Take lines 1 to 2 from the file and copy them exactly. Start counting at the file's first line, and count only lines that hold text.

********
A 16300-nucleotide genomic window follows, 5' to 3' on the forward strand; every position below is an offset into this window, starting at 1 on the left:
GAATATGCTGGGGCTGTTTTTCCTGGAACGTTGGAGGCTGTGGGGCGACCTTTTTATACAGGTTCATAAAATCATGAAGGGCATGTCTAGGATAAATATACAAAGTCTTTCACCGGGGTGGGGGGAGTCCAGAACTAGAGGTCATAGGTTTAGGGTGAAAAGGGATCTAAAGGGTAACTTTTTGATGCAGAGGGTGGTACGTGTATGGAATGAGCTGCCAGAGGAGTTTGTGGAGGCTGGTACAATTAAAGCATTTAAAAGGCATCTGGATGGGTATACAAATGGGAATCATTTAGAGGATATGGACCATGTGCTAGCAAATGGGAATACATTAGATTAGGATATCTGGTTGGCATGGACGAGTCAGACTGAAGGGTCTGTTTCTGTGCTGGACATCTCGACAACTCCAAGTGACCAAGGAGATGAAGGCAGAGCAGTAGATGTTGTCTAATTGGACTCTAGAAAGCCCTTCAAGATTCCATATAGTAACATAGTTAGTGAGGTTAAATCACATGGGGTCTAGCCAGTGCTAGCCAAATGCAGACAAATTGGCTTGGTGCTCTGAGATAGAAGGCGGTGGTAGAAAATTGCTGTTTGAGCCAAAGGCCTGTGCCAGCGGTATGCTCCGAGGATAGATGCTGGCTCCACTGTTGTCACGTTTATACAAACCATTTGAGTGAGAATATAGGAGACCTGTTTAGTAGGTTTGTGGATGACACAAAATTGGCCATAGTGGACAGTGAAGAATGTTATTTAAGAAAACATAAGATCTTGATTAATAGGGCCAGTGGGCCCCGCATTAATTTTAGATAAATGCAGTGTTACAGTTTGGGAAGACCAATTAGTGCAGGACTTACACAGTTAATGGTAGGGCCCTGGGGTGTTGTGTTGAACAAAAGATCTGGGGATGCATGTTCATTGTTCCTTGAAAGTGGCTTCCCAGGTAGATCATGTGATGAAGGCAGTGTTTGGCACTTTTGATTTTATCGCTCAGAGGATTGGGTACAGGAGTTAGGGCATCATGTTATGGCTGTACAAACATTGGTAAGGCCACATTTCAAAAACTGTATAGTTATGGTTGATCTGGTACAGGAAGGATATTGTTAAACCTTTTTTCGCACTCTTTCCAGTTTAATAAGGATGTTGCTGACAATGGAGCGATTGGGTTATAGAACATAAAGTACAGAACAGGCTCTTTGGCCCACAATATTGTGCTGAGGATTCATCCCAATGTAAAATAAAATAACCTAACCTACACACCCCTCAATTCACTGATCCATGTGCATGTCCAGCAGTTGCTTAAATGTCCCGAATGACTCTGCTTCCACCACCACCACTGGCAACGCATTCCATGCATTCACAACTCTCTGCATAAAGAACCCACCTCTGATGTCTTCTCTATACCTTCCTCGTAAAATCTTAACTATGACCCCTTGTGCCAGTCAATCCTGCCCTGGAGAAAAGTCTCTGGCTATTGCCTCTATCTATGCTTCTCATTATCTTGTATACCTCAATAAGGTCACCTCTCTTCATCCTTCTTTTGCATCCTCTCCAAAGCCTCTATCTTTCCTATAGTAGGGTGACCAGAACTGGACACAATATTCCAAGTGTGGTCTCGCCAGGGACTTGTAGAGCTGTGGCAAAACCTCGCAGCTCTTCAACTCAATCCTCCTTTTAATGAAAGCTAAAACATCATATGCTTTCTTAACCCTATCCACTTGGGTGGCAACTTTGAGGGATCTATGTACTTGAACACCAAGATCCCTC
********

A 16300-nucleotide genomic window follows, 5' to 3' on the forward strand; every position below is an offset into this window, starting at 1 on the left:
GAATATGCTGGGGCTGTTTTTCCTGGAACGTTGGAGGCTGTGGGGCGACCTTTTTATACAGGTTCATAAAATCATGAAGGGCATGTCTAGGATAAATATACAAAGTCTTTCACCGGGGTGGGGGGAGTCCAGAACTAGAGGTCATAGGTTTAGGGTGAAAAGGGATCTAAAGGGTAACTTTTTGATGCAGAGGGTGGTACGTGTATGGAATGAGCTGCCAGAGGAGTTTGTGGAGGCTGGTACAATTAAAGCATTTAAAAGGCATCTGGATGGGTATACAAATGGGAATCATTTAGAGGATATGGACCATGTGCTAGCAAATGGGAATACATTAGATTAGGATATCTGGTTGGCATGGACGAGTCAGACTGAAGGGTCTGTTTCTGTGCTGGACATCTCGACAACTCCAAGTGACCAAGGAGATGAAGGCAGAGCAGTAGATGTTGTCTAATTGGACTCTAGAAAGCCCTTCAAGATTCCATATAGTAACATAGTTAGTGAGGTTAAATCACATGGGGTCTAGCCAGTGCTAGCCAAATGCAGACAAATTGGCTTGGTGCTCTGAGATAGAAGGCGGTGGTAGAAAATTGCTGTTTGAGCCAAAGGCCTGTGCCAGCGGTATGCTCCGAGGATAGATGCTGGCTCCACTGTTGTCACGTTTATACAAACCATTTGAGTGAGAATATAGGAGACCTGTTTAGTAGGTTTGTGGATGACACAAAATTGGCCATAGTGGACAGTGAAGAATGTTATTTAAGAAAACATAAGATCTTGATTAATAGGGCCAGTGGGCCCCGCATTAATTTTAGATAAATGCAGTGTTACAGTTTGGGAAGACCAATTAGTGCAGGACTTACACAGTTAATGGTAGGGCCCTGGGGTGTTGTGTTGAACAAAAGATCTGGGGATGCATGTTCATTGTTCCTTGAAAGTGGCTTCCCAGGTAGATCATGTGATGAAGGCAGTGTTTGGCACTTTTGATTTTATCGCTCAGAGGATTGGGTACAGGAGTTAGGGCATCATGTTATGGCTGTACAAACATTGGTAAGGCCACATTTCAAAAACTGTATAGTTATGGTTGATCTGGTACAGGAAGGATATTGTTAAACCTTTTTTCGCACTCTTTCCAGTTTAATAAGGATGTTGCTGACAATGGAGCGATTGGGTTATAGAACATAAAGTACAGAACAGGCTCTTTGGCCCACAATATTGTGCTGAGGATTCATCCCAATGTAAAATAAAATAACCTAACCTACACACCCCTCAATTCACTGATCCATGTGCATGTCCAGCAGTTGCTTAAATGTCCCGAATGACTCTGCTTCCACCACCACCACTGGCAACGCATTCCATGCATTCACAACTCTCTGCATAAAGAACCCACCTCTGATGTCTTCTCTATACCTTCCTCGTAAAATCTTAACTATGACCCCTTGTGCCAGTCAATCCTGCCCTGGAGAAAAGTCTCTGGCTATTGCCTCTATCTATGCTTCTCATTATCTTGTATACCTCAATAAGGTCACCTCTCTTCATCCTTCTTTTGCATCCTCTCCAAAGCCTCTATCTTTCCTATAGTAGGGTGACCAGAACTGGACACAATATTCCAAGTGTGGTCTCGCCAGGGACTTGTAGAGCTGTGGCAAAACCTCGCAGCTCTTCAACTCAATCCTCCTTTTAATGAAAGCTAAAACATCATATGCTTTCTTAACCCTATCCACTTGGGTGGCAACTTTGAGGGATCTATGTACTTGAACACCAAGATCCCTC